Jane Murphy, Laurence M. Katz Professor of Law and co-director of the University of Baltimore School of Law’s Mediation Clinic for Families, took part in a “Maryland Morning” segment — “Rethinking Family Dispute Resolution” — that aired July 15 on WYPR (88.1 FM).
Also speaking with host Sheilah Kast was Jana B. Singer, a professor at the University of Maryland Francis King Carey School of Law. Murphy and Singer are the co-authors of Divorced from Reality: Rethinking Family Dispute Resolution, which was recently published by NYU Press.
Murphy emphasized that poor parents must navigate a court system that has not evolved sufficiently to help many of today’s families with child support and custody, among other matters. Meanwhile, she added, more affluent parents are able to bypass the courts by using specialists, such as mental-health experts and mediators.
“There are really two systems now,” Murphy said.
To help families without the resources to hire specialists, Murphy and Singer advocate a move away from traditional litigation – or what Singer called “traditional, zealous, gladiator representation” — toward a more collaborative, interdisciplinary system in which lawyers work with health and financial professionals to sort out a family’s reorganization after divorce or other separation.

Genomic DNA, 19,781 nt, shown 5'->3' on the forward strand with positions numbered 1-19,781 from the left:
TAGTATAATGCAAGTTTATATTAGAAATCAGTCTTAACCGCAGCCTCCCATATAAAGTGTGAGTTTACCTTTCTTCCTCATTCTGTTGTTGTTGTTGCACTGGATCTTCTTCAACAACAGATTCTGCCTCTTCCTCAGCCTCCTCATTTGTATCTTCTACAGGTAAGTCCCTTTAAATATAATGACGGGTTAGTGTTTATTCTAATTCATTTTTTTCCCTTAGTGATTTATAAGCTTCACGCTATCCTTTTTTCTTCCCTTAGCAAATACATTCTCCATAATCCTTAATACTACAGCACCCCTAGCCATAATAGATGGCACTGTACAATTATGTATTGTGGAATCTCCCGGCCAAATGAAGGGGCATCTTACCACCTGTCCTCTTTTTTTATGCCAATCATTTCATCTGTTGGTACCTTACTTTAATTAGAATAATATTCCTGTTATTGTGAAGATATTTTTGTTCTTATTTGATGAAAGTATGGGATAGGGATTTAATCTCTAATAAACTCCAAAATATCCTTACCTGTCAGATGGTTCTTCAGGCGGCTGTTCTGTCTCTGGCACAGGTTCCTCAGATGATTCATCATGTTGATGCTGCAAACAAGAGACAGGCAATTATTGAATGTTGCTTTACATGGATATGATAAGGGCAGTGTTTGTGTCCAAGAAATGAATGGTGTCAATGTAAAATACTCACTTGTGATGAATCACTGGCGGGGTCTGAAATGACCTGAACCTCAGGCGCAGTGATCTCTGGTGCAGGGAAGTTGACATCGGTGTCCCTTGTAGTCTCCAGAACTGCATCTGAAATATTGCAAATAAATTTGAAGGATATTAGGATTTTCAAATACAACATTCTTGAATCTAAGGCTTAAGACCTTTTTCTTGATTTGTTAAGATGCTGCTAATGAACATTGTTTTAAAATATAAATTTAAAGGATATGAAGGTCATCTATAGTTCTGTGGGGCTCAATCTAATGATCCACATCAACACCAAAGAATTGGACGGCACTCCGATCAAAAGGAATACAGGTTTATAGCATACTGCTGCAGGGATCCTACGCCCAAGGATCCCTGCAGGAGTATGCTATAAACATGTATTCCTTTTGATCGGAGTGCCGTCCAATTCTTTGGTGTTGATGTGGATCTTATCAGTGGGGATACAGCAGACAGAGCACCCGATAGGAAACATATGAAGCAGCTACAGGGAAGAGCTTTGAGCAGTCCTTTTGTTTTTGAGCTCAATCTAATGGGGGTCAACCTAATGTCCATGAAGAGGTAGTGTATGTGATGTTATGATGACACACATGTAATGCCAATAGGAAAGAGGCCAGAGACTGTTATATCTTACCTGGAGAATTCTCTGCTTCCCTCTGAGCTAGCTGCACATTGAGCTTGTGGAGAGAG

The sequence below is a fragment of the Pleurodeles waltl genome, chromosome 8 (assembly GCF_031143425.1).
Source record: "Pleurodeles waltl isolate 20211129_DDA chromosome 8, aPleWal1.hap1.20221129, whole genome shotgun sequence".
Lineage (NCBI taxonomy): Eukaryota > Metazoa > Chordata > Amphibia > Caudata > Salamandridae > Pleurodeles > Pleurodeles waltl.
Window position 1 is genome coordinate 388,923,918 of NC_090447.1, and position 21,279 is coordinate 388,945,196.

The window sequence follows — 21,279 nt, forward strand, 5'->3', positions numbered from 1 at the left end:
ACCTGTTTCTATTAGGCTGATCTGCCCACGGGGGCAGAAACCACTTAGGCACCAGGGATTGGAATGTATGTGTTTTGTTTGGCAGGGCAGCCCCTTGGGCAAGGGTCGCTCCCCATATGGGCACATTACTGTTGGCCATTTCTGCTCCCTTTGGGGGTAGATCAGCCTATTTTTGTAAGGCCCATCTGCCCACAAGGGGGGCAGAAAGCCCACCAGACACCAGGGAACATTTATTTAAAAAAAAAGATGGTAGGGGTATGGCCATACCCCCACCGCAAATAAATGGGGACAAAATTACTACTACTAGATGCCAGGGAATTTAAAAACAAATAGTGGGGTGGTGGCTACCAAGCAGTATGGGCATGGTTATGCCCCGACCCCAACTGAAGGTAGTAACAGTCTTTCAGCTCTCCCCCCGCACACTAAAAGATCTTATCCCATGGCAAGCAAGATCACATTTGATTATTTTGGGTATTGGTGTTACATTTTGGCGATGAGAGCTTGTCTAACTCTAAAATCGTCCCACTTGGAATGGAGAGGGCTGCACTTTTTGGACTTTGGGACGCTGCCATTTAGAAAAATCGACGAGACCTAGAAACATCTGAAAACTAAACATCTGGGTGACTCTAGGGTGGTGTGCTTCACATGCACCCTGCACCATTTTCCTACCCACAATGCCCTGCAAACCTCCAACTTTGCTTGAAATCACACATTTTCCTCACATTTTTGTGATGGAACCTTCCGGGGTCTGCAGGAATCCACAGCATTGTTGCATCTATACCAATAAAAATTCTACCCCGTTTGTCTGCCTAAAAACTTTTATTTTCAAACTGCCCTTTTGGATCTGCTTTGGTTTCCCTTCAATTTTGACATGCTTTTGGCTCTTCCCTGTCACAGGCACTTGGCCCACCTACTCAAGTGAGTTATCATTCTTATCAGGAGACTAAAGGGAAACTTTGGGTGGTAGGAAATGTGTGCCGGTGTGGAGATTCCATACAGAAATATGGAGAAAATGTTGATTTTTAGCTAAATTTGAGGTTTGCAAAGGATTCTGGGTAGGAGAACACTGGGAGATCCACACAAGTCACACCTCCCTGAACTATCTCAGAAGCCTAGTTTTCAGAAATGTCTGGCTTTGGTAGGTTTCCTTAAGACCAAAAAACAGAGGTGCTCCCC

Murphy and Singer pointed out that divorce is often not the issue among less well-to-do families, in which parents are frequently not married. Murphy noted that, nationwide, about 40 percent of children are born to unmarried parents and that, in Baltimore, 83 percent of couples in Circuit Court in 2014 for custody or visitation matters were unwed.
“While we’ve had significant demographic changes, the court system is still built around the model of a divorcing nuclear family,” Singer said.
Murphy and Singer’s new book urges the development of programs tailored to parents who may never have shared child-rearing duties.
Murphy stressed that reform does not mean lawyers should not have a key role in family dispute resolution.
“In order to negotiate and participate in collaborative conflict resolution, you need to understand what the law says about custody, child support and property, if that’s involved,” she said. “It’s not a process that one should engage in without the assistance of lawyers. We’re concerned about the lack of lawyers for these nonmarital families in court.”